Original Research

Perceptions of sacrifice, workplace friendship and career concerns as explanatory mechanisms of employees’ organisational commitment

Melinde Coetzee, Nadia Ferreira, Ingrid Potgieter
SA Journal of Human Resource Management | Vol 17 | a1033 | DOI: https://doi.org/10.4102/sajhrm.v17i0.1033 | © 2019 Melinde Coetzee, Nadia Ferreira, Ingrid Potgieter | This work is licensed under CC Attribution 4.0
Submitted: 12 January 2018 | Published: 06 February 2019

About the author(s)

Melinde Coetzee, Department of Industrial and Organisational Psychology, University of South Africa, South Africa
Nadia Ferreira, Department Human Resource Management, University of South Africa, South Africa
Ingrid Potgieter, Department Human Resource Management, University of South Africa, South Africa


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Abstract

Orientation: Employees’ psychological attachment to their organisation remains an important topic of inquiry for organisations concerned about improving their talent management practices for the purpose of retaining valuable human capital.

Research purpose: The aim of the study was to explore the constructs of job-embedded sacrifice, workplace friendship and career concerns as potential underlying explanatory mechanisms of employees’ affective, continuance and normative commitment towards the organisation. Organisational attachment theory was utilised as theoretical framework to study the relations among the variables.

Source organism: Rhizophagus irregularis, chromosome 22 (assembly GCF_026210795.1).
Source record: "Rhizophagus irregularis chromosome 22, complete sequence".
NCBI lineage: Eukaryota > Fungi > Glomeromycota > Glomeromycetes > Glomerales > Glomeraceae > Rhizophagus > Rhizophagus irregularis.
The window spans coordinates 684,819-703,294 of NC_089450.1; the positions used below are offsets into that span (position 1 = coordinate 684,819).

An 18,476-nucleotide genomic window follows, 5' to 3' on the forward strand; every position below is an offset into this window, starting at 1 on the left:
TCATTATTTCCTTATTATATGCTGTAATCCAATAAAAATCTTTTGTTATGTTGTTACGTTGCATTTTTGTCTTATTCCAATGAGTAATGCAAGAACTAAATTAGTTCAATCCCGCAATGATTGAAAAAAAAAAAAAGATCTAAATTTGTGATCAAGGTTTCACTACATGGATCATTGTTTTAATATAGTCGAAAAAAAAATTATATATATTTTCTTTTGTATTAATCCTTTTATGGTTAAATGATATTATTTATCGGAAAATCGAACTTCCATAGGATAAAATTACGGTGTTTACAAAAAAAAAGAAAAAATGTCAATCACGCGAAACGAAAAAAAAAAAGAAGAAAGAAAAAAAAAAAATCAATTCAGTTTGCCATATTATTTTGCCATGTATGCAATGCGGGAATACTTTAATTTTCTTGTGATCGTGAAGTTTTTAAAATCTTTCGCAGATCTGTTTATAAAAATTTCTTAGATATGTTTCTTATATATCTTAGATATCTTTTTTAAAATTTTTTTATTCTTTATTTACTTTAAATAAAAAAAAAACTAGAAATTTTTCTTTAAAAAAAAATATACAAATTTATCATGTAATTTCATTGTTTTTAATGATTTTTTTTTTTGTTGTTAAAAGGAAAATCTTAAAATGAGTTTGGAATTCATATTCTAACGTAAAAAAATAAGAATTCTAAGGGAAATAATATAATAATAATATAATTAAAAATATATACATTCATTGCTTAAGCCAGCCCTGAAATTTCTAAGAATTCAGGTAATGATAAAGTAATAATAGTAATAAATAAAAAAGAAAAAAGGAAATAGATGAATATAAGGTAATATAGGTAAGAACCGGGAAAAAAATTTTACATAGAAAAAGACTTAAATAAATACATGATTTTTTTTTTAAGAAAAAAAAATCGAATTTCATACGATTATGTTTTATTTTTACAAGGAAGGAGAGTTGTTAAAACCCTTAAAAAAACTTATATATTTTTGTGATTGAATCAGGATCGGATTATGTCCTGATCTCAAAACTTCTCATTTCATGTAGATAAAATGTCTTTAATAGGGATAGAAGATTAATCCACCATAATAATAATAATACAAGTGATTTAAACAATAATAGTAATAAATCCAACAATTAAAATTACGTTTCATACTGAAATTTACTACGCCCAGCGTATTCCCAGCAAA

Motivation for the study: The notion of job-embedded sacrifice, workplace friendship, career concerns as explanatory mechanisms of employees’ affective, continuance and normative commitment in the South African higher education context is under-researched, and especially from the perspective of organisational attachment theory.

Research approach/design and method: A non-probability convenience sample (N = 200) of academic and administrative staff members employed in a South African higher educational institution participated in the study. A cross-sectional, quantitative research design approach was followed. Multiple regression analysis was performed.

Main findings: Person–job sacrifice positively predicted affective, continuance and normative commitment. Perceptions of friendship opportunity accounted for the variance in affective commitment. High levels of work–life adjustment career concerns accounted for higher levels of affective and normative commitment.

Practical/managerial implications: Addressing the underlying psychological needs espoused by employees’ perceptions of person–job sacrifice, friendship opportunity and work–life adjustment concerns are important to consider in human resource talent management practices. The constructs speak to employees’ sense of employment security which influences their organisational commitment.

Contribution/value-add: The study extends organisational attachment theory by offering insight into the role of person–job sacrifice, friendship opportunity in the workplace and work–life adjustment concerns in explaining employees’ organisational commitment. The new insights inform human resource retention practices for academic and administrative staff members in the higher education environment.


Keywords

career concerns; job-embedded sacrifice; organisational attachment theory; organisational commitment; workplace friendship

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